standing to the center of the mirror, and the distance from the
center of the mirror to the base of the tree. Use similar triangles
to calculate the height of the tree.*

*In each of the two methods, explain every step
of this project. Your explanation must contain labeled diagrams,
measurements, and a complete explanation of the steps in this
project, including any and all theorems used.*

*Compare the answers you got. If you found
somewhat different heights from you the two methods, explain why this
might have happened. Explain why the triangles are similar, in each
case. How might these methods be useful in other situations? Do you
think this might be how people in earlier times might have measured
objects too tall to measure directly?*

Later in the school year, we did a similar project, this time using trigonometry. If you are interested in reading more about these projects, you will find more information at the following web site: http://mathforum.org/~sanders/creativegeometry/

I also asked them the following question: "We have found that there are certain postulates that we can use to prove two triangles congruent. More recently, we have studied ways to prove two triangles are similar. Let's compare these two methods. How do the methods for proving triangles similar differ from the methods use to prove triangles congruent? How are they the same?" In my writing-intensive geometry class, my students' explanations and reflections were an important part of these projects. Here are some of their answers and comments:

"*The conditions that determine similar
triangles differ from the conditions that determine congruent
triangles, in some ways. One way is that for the similarity theorems.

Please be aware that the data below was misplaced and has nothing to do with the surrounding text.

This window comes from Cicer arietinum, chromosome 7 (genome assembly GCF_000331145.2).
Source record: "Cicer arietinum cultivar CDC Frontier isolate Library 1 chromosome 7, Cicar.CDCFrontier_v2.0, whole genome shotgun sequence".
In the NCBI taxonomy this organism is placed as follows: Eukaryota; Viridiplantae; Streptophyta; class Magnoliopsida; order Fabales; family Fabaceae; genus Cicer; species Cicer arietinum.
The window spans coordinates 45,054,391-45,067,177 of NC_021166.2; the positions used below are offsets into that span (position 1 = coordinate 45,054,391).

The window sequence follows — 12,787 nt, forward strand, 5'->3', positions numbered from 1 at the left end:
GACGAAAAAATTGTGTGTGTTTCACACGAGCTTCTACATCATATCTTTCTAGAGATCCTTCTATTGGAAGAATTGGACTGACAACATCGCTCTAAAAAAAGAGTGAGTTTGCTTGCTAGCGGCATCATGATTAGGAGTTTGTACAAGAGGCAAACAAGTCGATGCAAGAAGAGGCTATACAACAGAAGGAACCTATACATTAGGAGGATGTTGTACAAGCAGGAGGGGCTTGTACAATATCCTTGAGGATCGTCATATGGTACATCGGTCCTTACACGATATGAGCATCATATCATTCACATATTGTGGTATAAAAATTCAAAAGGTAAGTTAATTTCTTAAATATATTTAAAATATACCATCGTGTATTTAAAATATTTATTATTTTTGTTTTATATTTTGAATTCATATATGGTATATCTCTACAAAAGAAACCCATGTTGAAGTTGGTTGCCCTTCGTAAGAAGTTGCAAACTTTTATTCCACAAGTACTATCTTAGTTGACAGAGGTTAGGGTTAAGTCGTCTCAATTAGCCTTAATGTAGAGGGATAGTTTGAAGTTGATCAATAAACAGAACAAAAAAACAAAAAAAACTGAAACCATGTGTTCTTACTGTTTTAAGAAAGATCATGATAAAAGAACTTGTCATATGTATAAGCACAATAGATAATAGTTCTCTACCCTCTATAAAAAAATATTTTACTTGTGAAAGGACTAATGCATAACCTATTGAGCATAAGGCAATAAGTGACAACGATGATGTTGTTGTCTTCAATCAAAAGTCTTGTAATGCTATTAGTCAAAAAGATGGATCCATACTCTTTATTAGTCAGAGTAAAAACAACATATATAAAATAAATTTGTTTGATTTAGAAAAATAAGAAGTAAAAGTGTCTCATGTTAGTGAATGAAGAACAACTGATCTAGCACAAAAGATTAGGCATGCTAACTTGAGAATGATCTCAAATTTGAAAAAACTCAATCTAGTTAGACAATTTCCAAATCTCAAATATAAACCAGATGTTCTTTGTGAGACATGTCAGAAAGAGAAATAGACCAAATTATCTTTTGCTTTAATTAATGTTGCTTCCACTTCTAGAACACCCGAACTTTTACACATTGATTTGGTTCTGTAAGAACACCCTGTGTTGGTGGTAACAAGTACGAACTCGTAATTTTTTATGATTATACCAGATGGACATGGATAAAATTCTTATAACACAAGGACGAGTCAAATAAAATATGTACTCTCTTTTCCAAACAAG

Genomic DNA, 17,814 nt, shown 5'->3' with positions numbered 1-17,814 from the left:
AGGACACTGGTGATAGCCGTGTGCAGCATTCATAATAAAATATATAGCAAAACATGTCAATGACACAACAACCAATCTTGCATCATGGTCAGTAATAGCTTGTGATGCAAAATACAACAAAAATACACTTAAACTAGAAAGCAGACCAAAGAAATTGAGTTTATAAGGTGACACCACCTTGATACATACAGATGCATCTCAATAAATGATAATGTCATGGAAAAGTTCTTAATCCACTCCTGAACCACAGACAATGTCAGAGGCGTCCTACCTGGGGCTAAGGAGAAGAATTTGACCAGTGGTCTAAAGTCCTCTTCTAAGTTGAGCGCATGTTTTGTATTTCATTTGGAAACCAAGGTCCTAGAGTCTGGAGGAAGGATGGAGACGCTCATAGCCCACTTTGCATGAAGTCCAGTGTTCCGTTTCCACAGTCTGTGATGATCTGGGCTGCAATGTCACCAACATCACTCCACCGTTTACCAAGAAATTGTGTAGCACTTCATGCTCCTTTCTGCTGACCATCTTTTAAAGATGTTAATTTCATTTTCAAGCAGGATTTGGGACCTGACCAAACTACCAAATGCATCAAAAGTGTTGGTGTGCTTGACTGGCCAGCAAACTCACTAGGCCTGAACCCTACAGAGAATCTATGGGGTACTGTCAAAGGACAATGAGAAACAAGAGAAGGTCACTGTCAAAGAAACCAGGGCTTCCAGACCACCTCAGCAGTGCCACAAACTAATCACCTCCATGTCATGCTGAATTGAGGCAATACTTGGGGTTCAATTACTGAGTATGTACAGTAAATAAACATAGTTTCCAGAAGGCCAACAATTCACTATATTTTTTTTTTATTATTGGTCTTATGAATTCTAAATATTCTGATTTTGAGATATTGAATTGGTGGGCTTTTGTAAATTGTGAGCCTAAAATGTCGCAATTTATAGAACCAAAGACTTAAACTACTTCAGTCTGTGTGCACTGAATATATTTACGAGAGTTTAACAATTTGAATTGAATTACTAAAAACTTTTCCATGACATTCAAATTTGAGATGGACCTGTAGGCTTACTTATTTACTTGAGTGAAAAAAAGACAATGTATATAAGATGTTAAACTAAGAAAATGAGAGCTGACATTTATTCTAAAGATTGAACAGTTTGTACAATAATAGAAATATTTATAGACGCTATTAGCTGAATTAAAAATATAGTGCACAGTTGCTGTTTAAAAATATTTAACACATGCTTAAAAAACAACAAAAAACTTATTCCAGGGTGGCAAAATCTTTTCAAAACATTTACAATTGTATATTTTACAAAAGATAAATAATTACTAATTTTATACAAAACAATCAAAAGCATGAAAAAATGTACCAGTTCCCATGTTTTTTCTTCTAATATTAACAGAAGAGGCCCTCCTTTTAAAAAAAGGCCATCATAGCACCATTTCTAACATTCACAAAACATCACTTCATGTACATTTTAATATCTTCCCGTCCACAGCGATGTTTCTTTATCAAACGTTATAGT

The corrresponding sides must be proportional instead of congruent.
However, in both the similarity theorems and the congruence theorems,
corresponding angles must me congruent. So it is the angles that give
the triangle it's shape, and the side lengths that give the triangle
it's size, to a certain extent. Another difference is that it always
takes 3 pieces of information to prove triangles congruent, but you
can prove two triangles similar with just two pieces of information
if you know 2 angle pairs are congruent; you don't need to know
anything about the sides at all." *Adam

Janine had this to say about this project: "*I
am proud of the work I did on similar triangles because I feel that I
did a good job of explaining it and seeing connnections. It was
interesting to notice how the conditions for proving triangles
similar are related in some ways to proving triangles congruent. It
was fun to know that I can figure these things out for
ourselves!*"

Nathanael West

**Go To Homepage** **Go To Introduction**
**1) Constructions** **2) Clock Problem** **3) Test Corrections** **4) ASN Explain** **5) Thoughts About Slope** **6) What is Proof?**

**7) Similar Triangles** **8) Homework Corrections** **9) Quads Midpoints** **10) Quads Congruence** **11) Polygons**

**12) Polygons Into Circles** **13) Area and Perimeter** **14) Writing About Grading** **15) Locus** **16) Extra Credit Projects**

**17) Homework Reflections** **18) Students' Overall Reflections** **19) Parents' Evaluate Method** **20) In Conclusion**